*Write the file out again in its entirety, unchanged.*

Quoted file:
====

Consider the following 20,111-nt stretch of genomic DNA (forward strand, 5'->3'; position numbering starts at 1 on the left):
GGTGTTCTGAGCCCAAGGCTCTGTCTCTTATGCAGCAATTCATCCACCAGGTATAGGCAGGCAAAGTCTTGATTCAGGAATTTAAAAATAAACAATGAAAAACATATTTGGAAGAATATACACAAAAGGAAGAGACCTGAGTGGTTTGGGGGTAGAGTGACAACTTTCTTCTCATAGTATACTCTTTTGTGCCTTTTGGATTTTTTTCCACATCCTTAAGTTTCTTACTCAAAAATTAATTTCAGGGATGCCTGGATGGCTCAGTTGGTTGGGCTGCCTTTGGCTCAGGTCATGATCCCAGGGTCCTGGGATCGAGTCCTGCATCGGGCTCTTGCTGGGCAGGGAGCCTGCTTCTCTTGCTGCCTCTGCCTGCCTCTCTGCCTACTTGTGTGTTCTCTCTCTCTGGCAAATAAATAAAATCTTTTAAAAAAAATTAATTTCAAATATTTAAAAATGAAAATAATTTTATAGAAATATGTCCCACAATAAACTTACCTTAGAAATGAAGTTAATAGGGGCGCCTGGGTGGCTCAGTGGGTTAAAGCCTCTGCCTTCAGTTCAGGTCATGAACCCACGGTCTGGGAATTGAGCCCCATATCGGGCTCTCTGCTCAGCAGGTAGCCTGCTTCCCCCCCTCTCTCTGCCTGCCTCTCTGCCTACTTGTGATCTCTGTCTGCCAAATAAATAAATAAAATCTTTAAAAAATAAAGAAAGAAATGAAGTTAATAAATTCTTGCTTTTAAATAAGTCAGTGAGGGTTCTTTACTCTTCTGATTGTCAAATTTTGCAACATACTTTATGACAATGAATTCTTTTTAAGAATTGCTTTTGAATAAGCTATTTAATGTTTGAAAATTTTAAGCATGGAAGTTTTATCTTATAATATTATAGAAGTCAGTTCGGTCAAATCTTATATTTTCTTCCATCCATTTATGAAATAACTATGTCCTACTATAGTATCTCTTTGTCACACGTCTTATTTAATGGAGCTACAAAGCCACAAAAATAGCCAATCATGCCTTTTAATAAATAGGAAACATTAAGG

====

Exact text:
Consider the following 20,111-nt stretch of genomic DNA (forward strand, 5'->3'; position numbering starts at 1 on the left):
GGTGTTCTGAGCCCAAGGCTCTGTCTCTTATGCAGCAATTCATCCACCAGGTATAGGCAGGCAAAGTCTTGATTCAGGAATTTAAAAATAAACAATGAAAAACATATTTGGAAGAATATACACAAAAGGAAGAGACCTGAGTGGTTTGGGGGTAGAGTGACAACTTTCTTCTCATAGTATACTCTTTTGTGCCTTTTGGATTTTTTTCCACATCCTTAAGTTTCTTACTCAAAAATTAATTTCAGGGATGCCTGGATGGCTCAGTTGGTTGGGCTGCCTTTGGCTCAGGTCATGATCCCAGGGTCCTGGGATCGAGTCCTGCATCGGGCTCTTGCTGGGCAGGGAGCCTGCTTCTCTTGCTGCCTCTGCCTGCCTCTCTGCCTACTTGTGTGTTCTCTCTCTCTGGCAAATAAATAAAATCTTTTAAAAAAAATTAATTTCAAATATTTAAAAATGAAAATAATTTTATAGAAATATGTCCCACAATAAACTTACCTTAGAAATGAAGTTAATAGGGGCGCCTGGGTGGCTCAGTGGGTTAAAGCCTCTGCCTTCAGTTCAGGTCATGAACCCACGGTCTGGGAATTGAGCCCCATATCGGGCTCTCTGCTCAGCAGGTAGCCTGCTTCCCCCCCTCTCTCTGCCTGCCTCTCTGCCTACTTGTGATCTCTGTCTGCCAAATAAATAAATAAAATCTTTAAAAAATAAAGAAAGAAATGAAGTTAATAAATTCTTGCTTTTAAATAAGTCAGTGAGGGTTCTTTACTCTTCTGATTGTCAAATTTTGCAACATACTTTATGACAATGAATTCTTTTTAAGAATTGCTTTTGAATAAGCTATTTAATGTTTGAAAATTTTAAGCATGGAAGTTTTATCTTATAATATTATAGAAGTCAGTTCGGTCAAATCTTATATTTTCTTCCATCCATTTATGAAATAACTATGTCCTACTATAGTATCTCTTTGTCACACGTCTTATTTAATGGAGCTACAAAGCCACAAAAATAGCCAATCATGCCTTTTAATAAATAGGAAACATTAAGG